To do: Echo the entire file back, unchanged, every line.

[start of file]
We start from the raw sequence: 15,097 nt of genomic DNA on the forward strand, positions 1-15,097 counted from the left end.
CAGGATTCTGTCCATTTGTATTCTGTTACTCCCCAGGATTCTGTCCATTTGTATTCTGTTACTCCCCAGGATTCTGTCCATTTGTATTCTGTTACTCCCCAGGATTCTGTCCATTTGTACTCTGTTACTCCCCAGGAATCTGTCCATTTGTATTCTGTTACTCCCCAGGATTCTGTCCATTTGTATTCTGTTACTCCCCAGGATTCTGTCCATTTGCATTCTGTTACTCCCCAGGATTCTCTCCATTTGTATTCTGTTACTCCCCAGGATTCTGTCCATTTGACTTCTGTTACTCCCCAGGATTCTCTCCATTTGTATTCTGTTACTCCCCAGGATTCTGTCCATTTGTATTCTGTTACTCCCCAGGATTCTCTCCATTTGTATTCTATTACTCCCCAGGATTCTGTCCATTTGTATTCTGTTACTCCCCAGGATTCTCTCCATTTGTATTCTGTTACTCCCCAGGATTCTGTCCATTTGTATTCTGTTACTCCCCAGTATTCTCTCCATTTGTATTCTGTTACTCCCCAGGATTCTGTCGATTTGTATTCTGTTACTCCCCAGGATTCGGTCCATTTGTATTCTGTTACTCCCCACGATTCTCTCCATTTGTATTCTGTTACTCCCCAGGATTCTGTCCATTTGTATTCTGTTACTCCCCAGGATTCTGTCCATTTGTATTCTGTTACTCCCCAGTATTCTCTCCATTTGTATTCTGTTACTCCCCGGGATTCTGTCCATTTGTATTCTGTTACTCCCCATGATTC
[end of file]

We start from the raw sequence: 15,097 nt of genomic DNA on the forward strand, positions 1-15,097 counted from the left end.
CAGGATTCTGTCCATTTGTATTCTGTTACTCCCCAGGATTCTGTCCATTTGTATTCTGTTACTCCCCAGGATTCTGTCCATTTGTATTCTGTTACTCCCCAGGATTCTGTCCATTTGTACTCTGTTACTCCCCAGGAATCTGTCCATTTGTATTCTGTTACTCCCCAGGATTCTGTCCATTTGTATTCTGTTACTCCCCAGGATTCTGTCCATTTGCATTCTGTTACTCCCCAGGATTCTCTCCATTTGTATTCTGTTACTCCCCAGGATTCTGTCCATTTGACTTCTGTTACTCCCCAGGATTCTCTCCATTTGTATTCTGTTACTCCCCAGGATTCTGTCCATTTGTATTCTGTTACTCCCCAGGATTCTCTCCATTTGTATTCTATTACTCCCCAGGATTCTGTCCATTTGTATTCTGTTACTCCCCAGGATTCTCTCCATTTGTATTCTGTTACTCCCCAGGATTCTGTCCATTTGTATTCTGTTACTCCCCAGTATTCTCTCCATTTGTATTCTGTTACTCCCCAGGATTCTGTCGATTTGTATTCTGTTACTCCCCAGGATTCGGTCCATTTGTATTCTGTTACTCCCCACGATTCTCTCCATTTGTATTCTGTTACTCCCCAGGATTCTGTCCATTTGTATTCTGTTACTCCCCAGGATTCTGTCCATTTGTATTCTGTTACTCCCCAGTATTCTCTCCATTTGTATTCTGTTACTCCCCGGGATTCTGTCCATTTGTATTCTGTTACTCCCCATGATTC